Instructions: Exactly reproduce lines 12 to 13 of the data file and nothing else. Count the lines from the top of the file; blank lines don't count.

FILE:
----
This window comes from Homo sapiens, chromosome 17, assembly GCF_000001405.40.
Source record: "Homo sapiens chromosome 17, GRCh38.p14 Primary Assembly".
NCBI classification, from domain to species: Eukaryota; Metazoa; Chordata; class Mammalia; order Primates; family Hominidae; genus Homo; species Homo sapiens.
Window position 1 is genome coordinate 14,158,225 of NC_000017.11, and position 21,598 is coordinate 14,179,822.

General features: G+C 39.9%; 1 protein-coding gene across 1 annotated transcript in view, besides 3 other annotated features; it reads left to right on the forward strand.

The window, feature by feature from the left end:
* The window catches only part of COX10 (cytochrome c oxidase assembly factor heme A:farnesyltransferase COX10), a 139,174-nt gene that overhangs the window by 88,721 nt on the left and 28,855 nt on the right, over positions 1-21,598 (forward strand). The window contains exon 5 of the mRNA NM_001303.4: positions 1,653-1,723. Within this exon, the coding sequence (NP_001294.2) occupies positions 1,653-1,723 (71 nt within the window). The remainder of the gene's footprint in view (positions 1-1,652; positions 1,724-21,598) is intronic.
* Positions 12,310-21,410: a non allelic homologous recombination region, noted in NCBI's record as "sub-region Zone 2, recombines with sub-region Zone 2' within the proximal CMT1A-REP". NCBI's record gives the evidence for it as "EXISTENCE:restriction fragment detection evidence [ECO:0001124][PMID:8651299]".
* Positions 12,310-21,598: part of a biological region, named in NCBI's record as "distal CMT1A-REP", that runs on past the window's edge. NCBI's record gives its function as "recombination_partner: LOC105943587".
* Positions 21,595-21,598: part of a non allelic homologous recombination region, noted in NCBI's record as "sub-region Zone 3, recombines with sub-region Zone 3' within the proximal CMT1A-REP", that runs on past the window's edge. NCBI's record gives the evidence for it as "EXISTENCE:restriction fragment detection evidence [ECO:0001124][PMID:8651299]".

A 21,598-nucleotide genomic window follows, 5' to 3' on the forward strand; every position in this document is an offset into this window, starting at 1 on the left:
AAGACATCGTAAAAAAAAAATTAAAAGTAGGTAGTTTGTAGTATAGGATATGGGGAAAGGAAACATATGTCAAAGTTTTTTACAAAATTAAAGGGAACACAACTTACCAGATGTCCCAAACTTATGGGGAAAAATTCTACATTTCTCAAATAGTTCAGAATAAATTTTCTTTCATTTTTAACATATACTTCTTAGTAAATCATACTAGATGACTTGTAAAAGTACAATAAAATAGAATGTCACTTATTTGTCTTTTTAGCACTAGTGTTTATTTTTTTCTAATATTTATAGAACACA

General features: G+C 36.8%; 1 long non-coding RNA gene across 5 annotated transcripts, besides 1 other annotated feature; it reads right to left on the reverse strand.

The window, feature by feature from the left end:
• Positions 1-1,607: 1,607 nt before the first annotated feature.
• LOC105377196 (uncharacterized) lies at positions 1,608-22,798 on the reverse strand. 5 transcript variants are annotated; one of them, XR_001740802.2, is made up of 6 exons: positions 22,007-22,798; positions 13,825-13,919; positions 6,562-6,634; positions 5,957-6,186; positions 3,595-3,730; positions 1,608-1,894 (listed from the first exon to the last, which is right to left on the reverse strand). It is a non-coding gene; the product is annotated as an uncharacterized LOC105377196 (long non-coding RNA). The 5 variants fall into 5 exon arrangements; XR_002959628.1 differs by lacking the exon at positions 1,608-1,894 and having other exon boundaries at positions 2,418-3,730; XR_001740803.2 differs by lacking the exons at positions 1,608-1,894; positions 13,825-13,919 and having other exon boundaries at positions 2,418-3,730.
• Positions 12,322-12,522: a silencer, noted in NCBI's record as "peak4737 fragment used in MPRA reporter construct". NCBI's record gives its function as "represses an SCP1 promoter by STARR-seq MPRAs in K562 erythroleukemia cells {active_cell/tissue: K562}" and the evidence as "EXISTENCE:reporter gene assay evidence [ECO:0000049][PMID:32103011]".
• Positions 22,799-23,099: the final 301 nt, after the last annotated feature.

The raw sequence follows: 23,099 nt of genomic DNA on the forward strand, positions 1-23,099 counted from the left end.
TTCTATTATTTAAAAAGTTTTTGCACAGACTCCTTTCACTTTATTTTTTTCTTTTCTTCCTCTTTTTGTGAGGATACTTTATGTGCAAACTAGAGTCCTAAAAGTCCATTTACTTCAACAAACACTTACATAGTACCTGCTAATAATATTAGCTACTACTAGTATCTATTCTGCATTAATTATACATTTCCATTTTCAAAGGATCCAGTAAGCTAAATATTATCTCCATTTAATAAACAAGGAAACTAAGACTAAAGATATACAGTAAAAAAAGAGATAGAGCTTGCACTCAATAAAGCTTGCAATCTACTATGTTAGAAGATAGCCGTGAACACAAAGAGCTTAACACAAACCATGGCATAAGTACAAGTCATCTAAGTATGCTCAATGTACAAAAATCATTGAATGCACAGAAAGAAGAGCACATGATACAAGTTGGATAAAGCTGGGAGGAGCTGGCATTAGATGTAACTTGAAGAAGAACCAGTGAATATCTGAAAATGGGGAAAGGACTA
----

AAGACATCGTAAAAAAAAAATTAAAAGTAGGTAGTTTGTAGTATAGGATATGGGGAAAGGAAACATATGTCAAAGTTTTTTACAAAATTAAAGGGAACACAACTTACCAGATGTCCCAAACTTATGGGGAAAAATTCTACATTTCTCAAATAGTTCAGAATAAATTTTCTTTCATTTTTAACATATACTTCTTAGTAAATCATACTAGATGACTTGTAAAAGTACAATAAAATAGAATGTCACTTATTTGTCTTTTTAGCACTAGTGTTTATTTTTTTCTAATATTTATAGAACACA

General features: G+C 36.8%; 1 long non-coding RNA gene across 5 annotated transcripts, besides 1 other annotated feature; it reads right to left on the reverse strand.